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Consumer Fireworks Safety: 2012 Status Report
 

Consumer Fireworks Safety: 2012 Status Report

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This presentation discusses alternative testing methods for aerial shells in consumer fireworks and adult snappers.

This presentation discusses alternative testing methods for aerial shells in consumer fireworks and adult snappers.

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    Consumer Fireworks Safety: 2012 Status Report Consumer Fireworks Safety: 2012 Status Report Presentation Transcript

    • Alternative Testing Methods for Aerial Shells in Consumer Fireworks and Adult Snappers Dr. Christopher J. Musto Chemistry Division—Laboratory SciencesThe views in this presentation are those of the U. S. Consumer Product Safety Commission (CPSC)staff and they have not been reviewed or approved by, and may not necessarily reflect the views of, the Commission. 1
    • • U.S. CPSC Fireworks Standards Development• Review of AFSL’s Black Powder Equivalency Test• Measuring Dynamic Pressure • Equipment • Software • Expertise • Results • Adult Snappers 2
    • Bethesda, MD Rockville, MD 3
    • • In 2006, the CPSC put forth an advance notice of proposed rulemaking (ANPR) to amend the regulations for certain fireworks devices.• Since 2011, CPSC staff has been considering possible alternatives to improve or clarify current regulations.• In 2012, a new approach to assess blast overpressure of “whole-shell” aerial devices was evaluated. • http://www.cpsc.gov/PageFiles/138398/Fireworks-Status-2013.pdf• Staff continues to explore easy yet effective testing alternatives. 4
    • • Bans fireworks intended to produce audible effects … if the audible effect is produced by a charge of more than 2 grains of pyrotechnic composition.• When the rule was written, consumer fireworks were typically made with a black powder expelling charge and flash powder in paper reports inside the shell.• In implementing the rule, it has been assumed that the sound of a report was a surrogate for its explosive power. 5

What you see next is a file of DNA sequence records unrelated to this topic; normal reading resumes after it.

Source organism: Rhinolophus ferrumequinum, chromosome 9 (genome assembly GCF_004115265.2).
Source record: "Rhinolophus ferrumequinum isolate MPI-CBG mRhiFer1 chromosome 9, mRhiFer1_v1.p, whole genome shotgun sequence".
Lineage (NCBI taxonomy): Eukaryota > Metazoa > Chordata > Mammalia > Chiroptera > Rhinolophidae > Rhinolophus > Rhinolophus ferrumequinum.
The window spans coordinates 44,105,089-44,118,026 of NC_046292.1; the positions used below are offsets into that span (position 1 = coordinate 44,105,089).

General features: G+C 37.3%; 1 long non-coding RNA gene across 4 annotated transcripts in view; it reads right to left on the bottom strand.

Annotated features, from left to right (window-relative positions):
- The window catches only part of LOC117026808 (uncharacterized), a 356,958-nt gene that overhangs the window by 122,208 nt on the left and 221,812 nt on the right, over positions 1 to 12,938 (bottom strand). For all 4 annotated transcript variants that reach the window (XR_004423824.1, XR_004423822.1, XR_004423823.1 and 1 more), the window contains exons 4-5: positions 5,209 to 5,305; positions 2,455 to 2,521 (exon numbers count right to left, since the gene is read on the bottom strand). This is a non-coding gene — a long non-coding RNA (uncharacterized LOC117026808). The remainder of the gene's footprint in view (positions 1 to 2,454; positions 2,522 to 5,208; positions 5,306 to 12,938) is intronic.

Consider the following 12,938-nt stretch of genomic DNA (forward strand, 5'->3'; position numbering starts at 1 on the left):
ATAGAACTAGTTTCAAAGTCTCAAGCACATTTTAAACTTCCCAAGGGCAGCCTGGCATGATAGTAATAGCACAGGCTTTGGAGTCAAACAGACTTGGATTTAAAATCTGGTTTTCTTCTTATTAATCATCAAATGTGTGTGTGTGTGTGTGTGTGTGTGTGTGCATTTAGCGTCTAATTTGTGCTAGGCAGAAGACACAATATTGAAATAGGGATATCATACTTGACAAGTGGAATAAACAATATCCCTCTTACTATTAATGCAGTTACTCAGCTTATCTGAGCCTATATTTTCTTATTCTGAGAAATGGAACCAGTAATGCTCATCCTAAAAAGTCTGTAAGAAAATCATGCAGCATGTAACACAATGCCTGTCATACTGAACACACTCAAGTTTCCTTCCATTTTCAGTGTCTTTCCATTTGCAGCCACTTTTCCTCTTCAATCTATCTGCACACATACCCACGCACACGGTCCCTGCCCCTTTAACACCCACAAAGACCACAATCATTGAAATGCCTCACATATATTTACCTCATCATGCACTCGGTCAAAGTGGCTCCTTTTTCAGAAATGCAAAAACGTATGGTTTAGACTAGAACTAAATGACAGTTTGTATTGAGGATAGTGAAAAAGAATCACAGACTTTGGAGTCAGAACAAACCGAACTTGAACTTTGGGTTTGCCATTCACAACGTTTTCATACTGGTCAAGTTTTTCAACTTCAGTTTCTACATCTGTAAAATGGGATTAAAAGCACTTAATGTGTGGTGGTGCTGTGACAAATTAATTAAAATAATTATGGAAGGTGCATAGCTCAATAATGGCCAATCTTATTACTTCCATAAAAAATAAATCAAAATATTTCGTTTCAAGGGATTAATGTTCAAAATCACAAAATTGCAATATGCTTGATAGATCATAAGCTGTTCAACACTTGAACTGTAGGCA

• Consumer Consumer ProfessionalFirecracker Aerial Device Aerial Device 6
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    • Staff initiatives:• determine the potential risks associated with aerial devices due to blast overpressure• coordinate with experts in the field• develop a test to objectively determine overload limits• ensure test methods are effective and safe 9
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    • • Total pressure versus static pressure – different measuring techniques• Magnitudes slightly different, but similar behavior• Short rise time leads to strong pressure front• Pressure wave velocity affects damage 13
    • • Dynamic Pressure Sensor Range: 0 – 500 psi• Pressure Sensor Distance to Shell: 5.5 inches to center• Data Acquisition Rate: 50,000 acquisitions per second• Pressure Sensor Sensitivity: 10 millivolts per psi (1 volt = 100 psi) 14
    • Effects Containment Dynamic Pressure Cage Transducer 15
    • 3 grams of flash powder (5.5 inches from sensors) Peak: 167 psi Average: 142 psi 16
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    • • Large shells produce explosions with pressure waves that are similar to an M-80 at close range.• Large shells are designed to function 100+ feet in the air, reducing risk of injury.• The AFSL test can distinguish the power of black powder versus hybrid powder versus flash powder, but it does not consider how much powder is present in the shell. 23
    • Fused Firecracker (1 inch) Adult Snapper (0.7 inch) 1.00 7.50 Pressure: ~ 6.5 psi 0.75 Pressure: ~ 0.88 psi 5.00 0.50 2.50 p s i 0.25 u P e s r ,puPesr,i -2.50 -0.25 -5.00 -0.50 -7.50 Adult snappers typically have 1/8 the energy of consumer firecrackers. 24
    • • Experiments show the pressure associated with adult snappers is about 14% of the pressure from legal firecrackers.• 16 CFR §1500.17(a)(8) limits firecracker-type devices intended to produce an audible report to 50 mg of pyrotechnic material.• Devices, including adult snappers, are subject to FHSA labeling: “Use only under [close] adult supervision”.• There is no evidence of mass detonation associated with boxes of 20 or cartons of 600 devices, when they are dropped from a height of up to 8 feet. 25
    •  www.cpsc.gov www.SaferProducts.gov (REGISTER) www.recalls.gov Recall Handbook (pdf) (Revised March 2012) Christopher Musto– 301-987-2090 CMusto@cpsc.gov